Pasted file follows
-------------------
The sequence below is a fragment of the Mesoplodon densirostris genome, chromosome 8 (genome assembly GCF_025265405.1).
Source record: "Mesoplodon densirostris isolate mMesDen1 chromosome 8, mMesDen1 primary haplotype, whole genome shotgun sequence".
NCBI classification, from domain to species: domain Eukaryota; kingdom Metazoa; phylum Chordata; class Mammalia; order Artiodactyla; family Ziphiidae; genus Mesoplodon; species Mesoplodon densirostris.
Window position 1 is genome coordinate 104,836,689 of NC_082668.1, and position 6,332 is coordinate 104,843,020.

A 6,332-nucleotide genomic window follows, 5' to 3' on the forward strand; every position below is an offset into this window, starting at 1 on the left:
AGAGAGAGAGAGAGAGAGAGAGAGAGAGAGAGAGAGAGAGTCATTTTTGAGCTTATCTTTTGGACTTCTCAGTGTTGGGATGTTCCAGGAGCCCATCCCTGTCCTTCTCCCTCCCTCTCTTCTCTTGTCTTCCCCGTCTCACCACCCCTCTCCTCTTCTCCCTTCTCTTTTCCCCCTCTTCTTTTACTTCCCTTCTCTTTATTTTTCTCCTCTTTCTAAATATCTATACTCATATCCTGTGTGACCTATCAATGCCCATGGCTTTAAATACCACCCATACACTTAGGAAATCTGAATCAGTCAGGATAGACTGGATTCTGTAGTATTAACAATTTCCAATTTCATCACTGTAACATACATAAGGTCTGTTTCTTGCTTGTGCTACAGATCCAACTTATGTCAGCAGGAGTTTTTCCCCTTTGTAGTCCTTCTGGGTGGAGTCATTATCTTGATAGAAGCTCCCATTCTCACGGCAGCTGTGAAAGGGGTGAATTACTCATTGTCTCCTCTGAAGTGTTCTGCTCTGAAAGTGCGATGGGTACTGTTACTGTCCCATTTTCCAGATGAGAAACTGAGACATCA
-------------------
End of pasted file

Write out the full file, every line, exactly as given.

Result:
The sequence below is a fragment of the Mesoplodon densirostris genome, chromosome 8 (genome assembly GCF_025265405.1).
Source record: "Mesoplodon densirostris isolate mMesDen1 chromosome 8, mMesDen1 primary haplotype, whole genome shotgun sequence".
NCBI classification, from domain to species: domain Eukaryota; kingdom Metazoa; phylum Chordata; class Mammalia; order Artiodactyla; family Ziphiidae; genus Mesoplodon; species Mesoplodon densirostris.
Window position 1 is genome coordinate 104,836,689 of NC_082668.1, and position 6,332 is coordinate 104,843,020.

A 6,332-nucleotide genomic window follows, 5' to 3' on the forward strand; every position below is an offset into this window, starting at 1 on the left:
AGAGAGAGAGAGAGAGAGAGAGAGAGAGAGAGAGAGAGAGTCATTTTTGAGCTTATCTTTTGGACTTCTCAGTGTTGGGATGTTCCAGGAGCCCATCCCTGTCCTTCTCCCTCCCTCTCTTCTCTTGTCTTCCCCGTCTCACCACCCCTCTCCTCTTCTCCCTTCTCTTTTCCCCCTCTTCTTTTACTTCCCTTCTCTTTATTTTTCTCCTCTTTCTAAATATCTATACTCATATCCTGTGTGACCTATCAATGCCCATGGCTTTAAATACCACCCATACACTTAGGAAATCTGAATCAGTCAGGATAGACTGGATTCTGTAGTATTAACAATTTCCAATTTCATCACTGTAACATACATAAGGTCTGTTTCTTGCTTGTGCTACAGATCCAACTTATGTCAGCAGGAGTTTTTCCCCTTTGTAGTCCTTCTGGGTGGAGTCATTATCTTGATAGAAGCTCCCATTCTCACGGCAGCTGTGAAAGGGGTGAATTACTCATTGTCTCCTCTGAAGTGTTCTGCTCTGAAAGTGCGATGGGTACTGTTACTGTCCCATTTTCCAGATGAGAAACTGAGACATCA